A vendor at Swayambhunath Temple (AKA Monkey Temple), a hilltop temple with great views over the city. This is one of my favorite photos from the entire trip and one of the things I immediately noticed about this scene is the way the colors in the poster, the woman’s dress, bucket, bag etc. are beautifully matched. At the time I assumed this was a lucky coincidence, but when I started sorting and editing the photos from the trip I noticed that she has a Bindi dot in the same color on her forehead (instead of the usual dark red).

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The World’s Biggest Water Fight

I’ve found a promising solution to my biggest weakness as a writer –  I’m not good at being concise and limiting myself to my thumbs seems to help.  (“You write on and on,” one Vietnamese friend said after asking for the link to this blog.)

I’m writing this post from Tikhedhungga, a tiny village in the Nepali Himalayas where I’m trekking this month and my phone and camera are the only tech I brought with me. (All I’ve taken with me on the five day trek is a small day pack). In the near future I’ll share my photos of Nepal but for now here are some shots of Thailand’s New Year (Songkran), the country’s most important holiday.

 

Traditionally, at Songkran people poured water over the heads of family, friends and neighbors to wash away the misfortunes of the past year. Over the years this custom has evolved into a giant water fight, especially in Bangkok and other major cities, and boisterous revelers soak each other with large water guns, which I was dismayed to discover are often refilled with ice water at numerous  refilling spots in the main areas of the festivities.

Needless to say bringing a camera to the world’s largest water fight is out of the question so while I was really looking forward to experiencing the festival for the first time I had no expectations that I could photograph it. I was delighted to discover though that inexpensive waterproof phone protectors  are sold everywhere during this festival.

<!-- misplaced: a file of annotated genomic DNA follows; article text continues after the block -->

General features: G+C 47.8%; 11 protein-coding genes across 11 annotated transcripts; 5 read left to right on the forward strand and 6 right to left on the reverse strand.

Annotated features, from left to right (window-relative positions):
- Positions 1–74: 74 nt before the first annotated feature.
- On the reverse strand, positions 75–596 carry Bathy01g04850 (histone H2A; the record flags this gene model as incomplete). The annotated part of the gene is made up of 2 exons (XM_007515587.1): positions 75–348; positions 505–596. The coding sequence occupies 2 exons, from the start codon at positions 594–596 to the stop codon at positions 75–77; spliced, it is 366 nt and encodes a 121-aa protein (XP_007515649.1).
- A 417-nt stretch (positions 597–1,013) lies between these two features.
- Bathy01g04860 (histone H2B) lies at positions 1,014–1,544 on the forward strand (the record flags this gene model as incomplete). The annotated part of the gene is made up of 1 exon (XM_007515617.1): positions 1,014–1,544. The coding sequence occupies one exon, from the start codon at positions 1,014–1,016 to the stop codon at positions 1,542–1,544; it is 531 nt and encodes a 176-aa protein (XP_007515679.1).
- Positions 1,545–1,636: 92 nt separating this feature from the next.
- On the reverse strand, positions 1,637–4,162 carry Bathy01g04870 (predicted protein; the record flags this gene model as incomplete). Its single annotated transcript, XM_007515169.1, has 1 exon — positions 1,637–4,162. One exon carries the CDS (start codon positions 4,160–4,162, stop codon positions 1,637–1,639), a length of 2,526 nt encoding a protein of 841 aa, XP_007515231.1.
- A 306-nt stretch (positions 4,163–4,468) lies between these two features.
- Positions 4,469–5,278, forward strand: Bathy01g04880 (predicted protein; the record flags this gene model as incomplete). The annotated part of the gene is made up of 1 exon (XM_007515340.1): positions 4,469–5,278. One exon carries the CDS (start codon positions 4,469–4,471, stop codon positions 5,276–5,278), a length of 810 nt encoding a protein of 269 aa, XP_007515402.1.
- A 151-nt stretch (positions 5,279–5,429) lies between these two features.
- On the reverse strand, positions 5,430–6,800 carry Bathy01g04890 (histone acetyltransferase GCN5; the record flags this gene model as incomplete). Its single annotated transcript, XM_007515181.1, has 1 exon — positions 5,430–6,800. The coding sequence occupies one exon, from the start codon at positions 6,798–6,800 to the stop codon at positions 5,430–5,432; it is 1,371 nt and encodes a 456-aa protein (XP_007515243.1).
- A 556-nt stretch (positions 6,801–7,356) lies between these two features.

In a sense these photos are possible because of the global affliction of mobile phone and social media addiction – wherever I am in the world lots of people cannot be without their phones! And thanks to some ingenious Thai entrepreneur and a factory in China there’s a solution (which costs only $1.5O). (The ability to write this post from a village in the Himalayas is another sign of our dependence on our phones – many of the streets in Kathmandu are unpaved and the air is choked  with dust, but up here in the Himalayas, at least so far, the 3g and WiFi are strong.)

With far from ideal photography conditions – my four year old iPhone inside what’s essentially a glorified zip lock bag – here are my best photos of the mid April Songkran festivities.

It’s no surprise that this festival is popular with children…
…but it brings out the kid in everyone. In fact, in the more crowded areas there are relatively few children, probably because it can be a bit raucous. Quieter streets and neighborhoods offer plenty of more family-friendly ways to celebrate.

Many participants wear Hawaiian shirts or costumes. The above photo is from a Songkran party at a gay bar my friend and I stumbled upon.

Children at a refilling spot. Did I mention ICE WATER!?

(Above three photos) Some water guns are attached to water tanks which are usually worn on the back

During the festival many streets vendors sell supplies – water guns, smartphone protectors, goggles etc.